MANILA, Philippines – Mall giant SM recently launched a line of brightly colored reusable totes as part of its efforts to encourage the youth to save the environment.
Aptly called “eco bags,” the totes are made of polypropylene, a non-woven material that is recyclable, non-toxic and non-reactive to human skin. Originally intended as grocery bags, SM said these can also be used for school and travel.
The totes come in 4 designs, each with a bold statement that addresses environmental efforts — Flow (revitalizing our waters), Breathe (cleaning our air), Spark (pushing for energy conservation) and Renew (promoting smarter waste management).
“Be stylish by supporting a good cause. Saving the earth is one trend that should never go out of style,” SM said in a statement.
It added, “The polypropylene material is even durable enough to last up to 2 years of weekly use, so the youth can show off their support to save the earth anywhere they go. And while making a stylish statement, they will really be helping out (the environment).”
SM introduced its first line of reusable bags years ago to give shoppers an alternative to plastic grocery bags.
Since then, the mall giant noted that plastic bag consumption dropped by 30%.
“That means a reduction in the energy and water consumed to produce plastic bags, and less plastic produced also means less plastic thrown away,” the company said, adding that their bags can also be seen in other countries such as Italy, Spain, France, Greece, and the United States.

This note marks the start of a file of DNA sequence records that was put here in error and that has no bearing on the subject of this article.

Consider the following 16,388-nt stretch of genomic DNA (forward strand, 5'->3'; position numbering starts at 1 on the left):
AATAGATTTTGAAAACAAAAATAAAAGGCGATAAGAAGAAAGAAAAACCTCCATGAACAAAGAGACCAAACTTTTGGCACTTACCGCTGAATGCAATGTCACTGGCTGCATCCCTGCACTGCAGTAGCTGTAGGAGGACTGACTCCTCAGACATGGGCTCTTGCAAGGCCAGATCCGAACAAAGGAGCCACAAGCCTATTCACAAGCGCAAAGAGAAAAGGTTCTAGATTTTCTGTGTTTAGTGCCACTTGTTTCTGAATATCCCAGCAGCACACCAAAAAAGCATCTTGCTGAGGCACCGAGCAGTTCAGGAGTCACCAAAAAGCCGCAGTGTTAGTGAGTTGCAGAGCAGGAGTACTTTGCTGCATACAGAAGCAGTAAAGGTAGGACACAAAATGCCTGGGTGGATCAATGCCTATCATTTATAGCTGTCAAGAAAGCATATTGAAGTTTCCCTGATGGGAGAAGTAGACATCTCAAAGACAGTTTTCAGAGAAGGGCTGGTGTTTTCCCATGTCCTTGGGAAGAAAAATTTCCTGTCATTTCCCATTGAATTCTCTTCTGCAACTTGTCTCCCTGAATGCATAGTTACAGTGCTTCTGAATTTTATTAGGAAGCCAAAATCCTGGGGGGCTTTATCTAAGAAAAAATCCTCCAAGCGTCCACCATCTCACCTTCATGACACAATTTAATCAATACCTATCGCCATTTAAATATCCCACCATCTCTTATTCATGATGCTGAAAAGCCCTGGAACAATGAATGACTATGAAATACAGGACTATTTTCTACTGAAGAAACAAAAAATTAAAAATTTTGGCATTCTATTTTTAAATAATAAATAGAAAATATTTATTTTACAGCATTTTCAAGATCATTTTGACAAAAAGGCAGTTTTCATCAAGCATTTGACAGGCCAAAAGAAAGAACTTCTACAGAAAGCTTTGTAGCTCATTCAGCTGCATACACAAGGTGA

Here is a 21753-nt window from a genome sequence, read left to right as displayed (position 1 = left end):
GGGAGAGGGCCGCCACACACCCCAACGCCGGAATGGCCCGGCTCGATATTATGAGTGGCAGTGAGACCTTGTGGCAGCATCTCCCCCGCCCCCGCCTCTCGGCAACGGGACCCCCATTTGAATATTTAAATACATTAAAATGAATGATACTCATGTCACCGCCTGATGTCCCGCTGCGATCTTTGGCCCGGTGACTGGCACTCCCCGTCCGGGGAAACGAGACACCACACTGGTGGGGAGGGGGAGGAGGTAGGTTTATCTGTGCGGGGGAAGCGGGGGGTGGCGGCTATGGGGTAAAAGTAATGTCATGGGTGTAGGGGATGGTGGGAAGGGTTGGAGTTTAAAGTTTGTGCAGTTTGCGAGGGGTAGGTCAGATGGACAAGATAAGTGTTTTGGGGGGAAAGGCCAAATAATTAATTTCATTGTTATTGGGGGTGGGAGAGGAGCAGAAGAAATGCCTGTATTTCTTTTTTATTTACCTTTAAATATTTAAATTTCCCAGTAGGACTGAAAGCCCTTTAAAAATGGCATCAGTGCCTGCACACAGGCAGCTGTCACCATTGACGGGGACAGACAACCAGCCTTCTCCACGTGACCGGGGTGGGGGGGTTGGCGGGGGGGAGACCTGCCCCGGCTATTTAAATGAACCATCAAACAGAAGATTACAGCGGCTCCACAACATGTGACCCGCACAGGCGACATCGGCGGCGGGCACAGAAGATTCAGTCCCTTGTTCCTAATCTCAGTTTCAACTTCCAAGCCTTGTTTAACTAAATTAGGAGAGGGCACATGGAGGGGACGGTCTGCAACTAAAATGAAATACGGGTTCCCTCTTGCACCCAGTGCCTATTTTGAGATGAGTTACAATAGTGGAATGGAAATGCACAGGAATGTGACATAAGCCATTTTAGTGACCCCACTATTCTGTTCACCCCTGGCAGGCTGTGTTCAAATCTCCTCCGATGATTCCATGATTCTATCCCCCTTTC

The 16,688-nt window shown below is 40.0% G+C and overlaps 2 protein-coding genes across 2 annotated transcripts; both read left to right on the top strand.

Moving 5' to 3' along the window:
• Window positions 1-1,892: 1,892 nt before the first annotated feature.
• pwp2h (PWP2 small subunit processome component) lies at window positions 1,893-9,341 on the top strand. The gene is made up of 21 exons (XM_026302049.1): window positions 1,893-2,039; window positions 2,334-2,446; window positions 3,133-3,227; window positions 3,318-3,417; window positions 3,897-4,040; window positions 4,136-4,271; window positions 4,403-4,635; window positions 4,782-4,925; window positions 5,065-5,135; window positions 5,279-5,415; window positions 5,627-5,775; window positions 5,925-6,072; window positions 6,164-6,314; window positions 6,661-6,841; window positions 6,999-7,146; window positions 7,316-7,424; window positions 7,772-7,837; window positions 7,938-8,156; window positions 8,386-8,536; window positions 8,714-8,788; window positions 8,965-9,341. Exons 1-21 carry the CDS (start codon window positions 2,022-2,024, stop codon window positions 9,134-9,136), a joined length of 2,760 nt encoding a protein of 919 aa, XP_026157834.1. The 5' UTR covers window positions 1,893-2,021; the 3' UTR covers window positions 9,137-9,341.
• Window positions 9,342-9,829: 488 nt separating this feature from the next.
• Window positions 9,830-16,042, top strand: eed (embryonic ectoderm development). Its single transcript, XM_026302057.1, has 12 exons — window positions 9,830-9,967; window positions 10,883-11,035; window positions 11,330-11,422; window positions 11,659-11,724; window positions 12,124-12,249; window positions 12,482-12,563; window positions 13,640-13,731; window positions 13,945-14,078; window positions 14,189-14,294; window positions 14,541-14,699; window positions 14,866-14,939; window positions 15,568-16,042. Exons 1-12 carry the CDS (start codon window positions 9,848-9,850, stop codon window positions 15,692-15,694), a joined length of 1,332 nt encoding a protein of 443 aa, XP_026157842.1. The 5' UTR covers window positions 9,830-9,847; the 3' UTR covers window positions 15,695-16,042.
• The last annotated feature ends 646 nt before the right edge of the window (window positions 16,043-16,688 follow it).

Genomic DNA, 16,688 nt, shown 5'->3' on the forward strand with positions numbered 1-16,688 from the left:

The “eco bags” are currently sold for P35 apiece in SM supermalls nationwide. The company said part of the proceeds from the sale of each tote will be “for the benefit of an environmental cause.”
This wasn’t the first attempt of any group or company to provide a fashionable approach in promoting environmental awareness.
Early this year, for instance, the Cultural Center of the Philippines (CCP) held a hat design contest to help people cool their heads and walk in style while protecting Mother earth.
Here, kids and adults alike decorated their buri hats, which were judged based on design, creativity, wearability and overall impact.